Peter Rhodes

This London-based illustrator combines a finely honed drawing style with atmospheric scenes, whether working alone or alongside ten-strong studio Day Job. 

How would you describe your approach to illustration?

My approach is generally one of great enthusiasm when I get asked to explore a whole new subject every time a new project comes along. Illustration is the form but very rarely the subject matter of my work so this makes the job endlessly fascinating. I like to think that if you were to boil down my illustration, you would be left with a subtle form of social commentary. The aim is to create imagery that is instantly appealing but contained within it are hidden intricacies and comments that need decoding. 
My approach to image-making itself is ever-changing, but I have never been able to shake off my secondary school art teacher’s assertion about the importance of the balance between chaos and control in imagery. Mix this with some of the drama, suspense and imbalance created in William Hogarth’s etchings through his use of movement, and you have the basis of my image-making rulebook. 

Tell us a little bit about Day Job and how you operate as a studio.

Day Job formed after we graduated in 2012 with the aspiration of making a career within illustration, which is to say, make illustration our day jobs. Day Job effectively works as an agency for each of us as individual illustrators while also attracting commissions as a group. Clients seem to be attracted to Day Job because of the scale of projects that we can take on as a group of ten. Lots of our work as a studio has a playful and energetic quality that seems to fit well with the brand guidelines of many companies wanting to commission illustration. Finally I would say that the scope for keeping your practice in the spotlight when there are nine people alongside you Tweeting and blogging your activity really can’t be underestimated.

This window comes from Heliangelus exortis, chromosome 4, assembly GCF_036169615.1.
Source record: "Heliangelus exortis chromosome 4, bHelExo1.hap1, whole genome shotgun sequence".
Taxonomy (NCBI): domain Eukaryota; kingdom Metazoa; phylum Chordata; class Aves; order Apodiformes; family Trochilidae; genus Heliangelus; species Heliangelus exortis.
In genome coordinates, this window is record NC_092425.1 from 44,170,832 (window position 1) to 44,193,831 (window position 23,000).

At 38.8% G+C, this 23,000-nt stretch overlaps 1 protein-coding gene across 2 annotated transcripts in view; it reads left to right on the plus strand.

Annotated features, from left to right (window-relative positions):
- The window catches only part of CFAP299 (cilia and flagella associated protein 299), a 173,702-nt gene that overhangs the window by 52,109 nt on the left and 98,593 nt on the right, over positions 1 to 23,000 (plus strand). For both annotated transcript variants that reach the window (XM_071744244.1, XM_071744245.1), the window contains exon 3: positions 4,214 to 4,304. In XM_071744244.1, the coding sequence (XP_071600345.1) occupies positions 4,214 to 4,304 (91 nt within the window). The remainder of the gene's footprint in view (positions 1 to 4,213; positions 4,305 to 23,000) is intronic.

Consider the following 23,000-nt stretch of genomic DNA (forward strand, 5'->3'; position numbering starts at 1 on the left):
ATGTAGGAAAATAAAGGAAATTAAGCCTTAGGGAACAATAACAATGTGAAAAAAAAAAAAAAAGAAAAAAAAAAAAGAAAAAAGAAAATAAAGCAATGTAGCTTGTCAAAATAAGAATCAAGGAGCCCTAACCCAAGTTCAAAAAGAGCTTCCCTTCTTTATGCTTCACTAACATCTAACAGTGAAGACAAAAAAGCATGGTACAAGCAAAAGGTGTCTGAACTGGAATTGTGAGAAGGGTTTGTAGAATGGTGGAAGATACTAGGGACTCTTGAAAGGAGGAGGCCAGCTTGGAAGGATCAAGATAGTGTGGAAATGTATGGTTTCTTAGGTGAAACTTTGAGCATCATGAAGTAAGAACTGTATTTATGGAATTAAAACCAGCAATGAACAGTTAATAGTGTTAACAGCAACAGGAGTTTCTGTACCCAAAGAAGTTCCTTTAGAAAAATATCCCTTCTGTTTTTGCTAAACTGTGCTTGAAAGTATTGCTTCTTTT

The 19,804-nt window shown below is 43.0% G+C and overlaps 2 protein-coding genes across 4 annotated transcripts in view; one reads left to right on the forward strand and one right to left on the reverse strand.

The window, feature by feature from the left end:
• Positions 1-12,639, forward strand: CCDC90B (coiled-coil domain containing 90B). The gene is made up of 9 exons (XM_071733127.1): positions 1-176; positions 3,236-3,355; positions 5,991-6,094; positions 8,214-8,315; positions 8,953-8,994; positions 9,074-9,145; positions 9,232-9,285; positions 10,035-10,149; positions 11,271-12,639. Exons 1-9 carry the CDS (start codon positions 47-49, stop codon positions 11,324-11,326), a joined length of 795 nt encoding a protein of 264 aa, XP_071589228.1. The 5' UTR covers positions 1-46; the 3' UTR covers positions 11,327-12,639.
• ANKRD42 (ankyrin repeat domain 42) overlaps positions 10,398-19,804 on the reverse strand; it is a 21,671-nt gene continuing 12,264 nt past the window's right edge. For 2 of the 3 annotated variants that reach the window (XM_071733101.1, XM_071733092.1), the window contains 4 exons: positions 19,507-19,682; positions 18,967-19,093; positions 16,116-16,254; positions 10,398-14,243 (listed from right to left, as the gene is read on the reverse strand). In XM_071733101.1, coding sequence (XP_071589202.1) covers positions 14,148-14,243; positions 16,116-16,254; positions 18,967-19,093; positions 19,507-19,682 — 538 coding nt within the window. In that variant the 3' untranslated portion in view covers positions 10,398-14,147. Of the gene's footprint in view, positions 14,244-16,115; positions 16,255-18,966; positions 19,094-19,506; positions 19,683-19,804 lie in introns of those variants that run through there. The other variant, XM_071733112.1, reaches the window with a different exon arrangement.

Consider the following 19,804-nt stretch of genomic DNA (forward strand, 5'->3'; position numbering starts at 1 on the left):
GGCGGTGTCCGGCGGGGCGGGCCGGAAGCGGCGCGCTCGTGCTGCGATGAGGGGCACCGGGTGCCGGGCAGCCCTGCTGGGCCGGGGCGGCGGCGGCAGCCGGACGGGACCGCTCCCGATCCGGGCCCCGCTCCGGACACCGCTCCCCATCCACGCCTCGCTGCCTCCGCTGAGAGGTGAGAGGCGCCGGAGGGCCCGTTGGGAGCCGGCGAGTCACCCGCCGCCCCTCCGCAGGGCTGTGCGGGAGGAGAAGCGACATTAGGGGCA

What sort of projects do you most enjoy working on?

The ideal project is one where I get to dive into a new subject and have the luxury of time to distill my thoughts and create illustration in a form and medium that best suits the content. I am very rarely afforded this luxury. however the alternative is not too bad either. It’s almost a taboo among my peers to admit, but a guilty pleasure of mine is the commission you get where absolutely all the thought has been made for you. In these projects I am entirely commissioned on my visual language rather than my interpretation of a subject. Having a mix of both these types of project will keep me happy.  

Tell us about a commercial brief you’ve recently been pleased with.

Day Job was commissioned a couple of weeks before Christmas to create forty metres of wrapping paper for Vitamin Water as part of its Shine Bright campaign, which was great fun. I have such a laboured process to of? creating illustration and often contrive fluidity and expression to keep my images balanced. Being forced to work quickly and on a large scale on the wrapping paper was refreshing; it’s going to be interesting to see the effect it has on the rest of my illustration.  

What does 2015 hold for you?

For the past year and a half I have been working on a historical bookbinding manual for the Ligatus Research Centre, which is based in Chelsea College of Arts. The project consists of around 400 drawings detailing every possible element of a book’s structure that can shed light on its provenance. The publication of this book will a fairly major point of 2015 and a major milestone in my career so far. Oh, and Day Job has a new book coming out soon too.